WARNING – slight conflict of interest coming up.
What is SimWars?
SimWars was invented in the US as the antidote to ‘touchy-feely’ feedback in resuscitation education. The basic premise is that teams of clinicians are tasked to perform a live simulated resuscitation in front of an audience. Each team is scored against clinical care, team working, leadership and overall performance.
This is resuscitation with competition. It’s performed live, in front of an audience of peers and in some cases with the world watching. Unsurprisingly it originated in America and you can hear a little bit more about it in the video below.
What’s the point?
You may well ask! This is not just about education, it’s not just about entertainment, it’s a combination or ‘Medutainment’ if you like inventing words. SimWars is about making learning fun and challenging. Sure, it’s not going to replace formal educational events, but every so often teams might just want to let their hair down and engage in a bit of friendly competition.
So tell me about the SimWars champion stuff then.
OK. In March 2013 a team of 4 emergency physicians travelled from the UK to Sydney Australia for the Social Media and Critical Care Conference (SMACC). This brought together experts in resuscitation from around the world to talk, share and blog about training and education in critical care/emergency medicine. Simon Carley, Natalie May and Alan Grayson are currently here at CMFT with the fourth member of the team being Iain Beardsell who is based in Southampton.
The Australians took the competition to a whole new level with teams required to submit ‘entertaining’ entry videos that highlighted a key component of resuscitation skill or teamwork such as this amazing video from Sydney HEMS who had I had the pleasure to fly within 2013. Be warned – this has a rude word in it and may upset anesthesiologists….
The teams performed live in front of an audience of 600 people at the Sydney Conference Centre, with the whole event being screened live to thousands around the world. This was a little stressful to be honest, but despite this the team used the power of the internet and #FOAMed to resuscitate and save the patient who had suffered a snake bite to a part of the anatomy that we cannot mention here………(remember that this was Australia).
Clearly we were delighted to win the audience vote and just like the England cricket team of late we came away with the spoils of victory.
So would SimWars work in England and at CMFT?
Well, it’s been tried in London with great success for Emergency Medicine trainees there, so yes, but I also wonder if this is something that we could do here at CMFT? Would there be interest from departments across the trust in putting forward a team for a hospital wide SimWars at some point in 2014? We have the kit, we have a team of trainers and we have some fantastic resuscitationists so the elements are here, but only if there is enthusiasm for standing up in front of colleagues and showing us what you’re made of. We have a simulator up and running in the ED and there are many others around the trust, at undergraduate level all our 5th year students will be receiving simulation training this year so I’m confident that there should be some willing teams out there…., but are there?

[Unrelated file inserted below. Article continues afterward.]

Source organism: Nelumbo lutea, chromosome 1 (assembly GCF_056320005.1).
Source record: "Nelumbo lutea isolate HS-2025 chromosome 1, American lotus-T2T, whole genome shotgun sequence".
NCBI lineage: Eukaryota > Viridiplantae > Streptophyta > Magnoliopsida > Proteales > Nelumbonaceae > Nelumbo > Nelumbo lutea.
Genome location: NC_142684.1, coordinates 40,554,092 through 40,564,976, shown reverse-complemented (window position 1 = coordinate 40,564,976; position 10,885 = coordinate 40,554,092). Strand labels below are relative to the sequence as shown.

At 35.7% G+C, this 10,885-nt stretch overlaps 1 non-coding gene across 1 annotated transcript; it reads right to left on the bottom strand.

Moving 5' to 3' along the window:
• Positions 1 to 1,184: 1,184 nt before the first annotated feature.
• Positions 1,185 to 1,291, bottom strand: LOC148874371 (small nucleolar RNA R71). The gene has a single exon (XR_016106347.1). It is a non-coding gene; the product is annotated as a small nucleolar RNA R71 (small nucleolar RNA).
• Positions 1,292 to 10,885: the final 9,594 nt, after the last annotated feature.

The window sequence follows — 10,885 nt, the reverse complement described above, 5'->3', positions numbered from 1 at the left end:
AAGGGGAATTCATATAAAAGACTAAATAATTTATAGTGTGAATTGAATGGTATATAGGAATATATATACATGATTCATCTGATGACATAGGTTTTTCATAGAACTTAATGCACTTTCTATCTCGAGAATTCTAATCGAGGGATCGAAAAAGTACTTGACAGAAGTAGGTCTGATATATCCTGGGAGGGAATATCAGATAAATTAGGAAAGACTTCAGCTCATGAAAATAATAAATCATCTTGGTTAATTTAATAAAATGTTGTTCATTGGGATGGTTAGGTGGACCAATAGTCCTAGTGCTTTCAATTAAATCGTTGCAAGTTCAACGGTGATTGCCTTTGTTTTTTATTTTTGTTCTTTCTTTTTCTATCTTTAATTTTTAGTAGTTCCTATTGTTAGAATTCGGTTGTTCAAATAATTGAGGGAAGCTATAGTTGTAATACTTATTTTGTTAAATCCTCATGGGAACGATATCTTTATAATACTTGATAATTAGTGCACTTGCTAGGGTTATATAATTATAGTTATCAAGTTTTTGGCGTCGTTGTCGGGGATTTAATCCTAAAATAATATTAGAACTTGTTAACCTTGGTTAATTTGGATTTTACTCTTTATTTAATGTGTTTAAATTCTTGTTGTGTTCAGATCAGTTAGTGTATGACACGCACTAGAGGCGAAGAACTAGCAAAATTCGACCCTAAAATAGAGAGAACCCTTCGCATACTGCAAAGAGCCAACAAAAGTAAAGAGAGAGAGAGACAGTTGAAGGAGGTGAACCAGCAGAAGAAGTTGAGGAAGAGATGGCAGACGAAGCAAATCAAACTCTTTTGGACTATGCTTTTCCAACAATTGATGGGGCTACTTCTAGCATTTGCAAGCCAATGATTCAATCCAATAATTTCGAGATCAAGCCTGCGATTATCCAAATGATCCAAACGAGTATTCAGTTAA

It would certainly spice up a grand round or local educator conference….., so I’m really interested to hear what you think.
And what about a return?
Well, it’s next year to be honest. The team is returning to the Gold Coast of Australia in March 2014 at SMACC Gold to defend the title and we are expecting a tough time as the Australians aim to take the trophy back. This year we hear of teams from the USA, Ireland and Europe so the competition will be of an even higher standard than in 2013. We look to the England cricket team can set the standard by retaining the Ashes this winter, but even if they don’t we aim to do England proud down under.
I’ve seen an interesting document today from the Royal College of Physicians about what we can and perhaps cannot expect of the medical registrar when on call in acute hospitals. The main document can be found here….
Firstly, I love the concept of ‘physicianly’ specialities, it’s clearly an underused word and I think we should hear it more.
Secondly, there is some important information here about what we can expect middle grade physicians to be able to do in terms of practical skills. This perhaps reflects a changing training program and a greater oversight of assessment of competence to increase patient safety which is no bad thing.
Here at CMFT we have a number of strategies to ensure that doctors are fit for their role including the use of simulators for procedures such as chest drains. In addition there is excellent support from the critical care and anesthetic teams for some of the procedures on the list such as central venous catheterisation.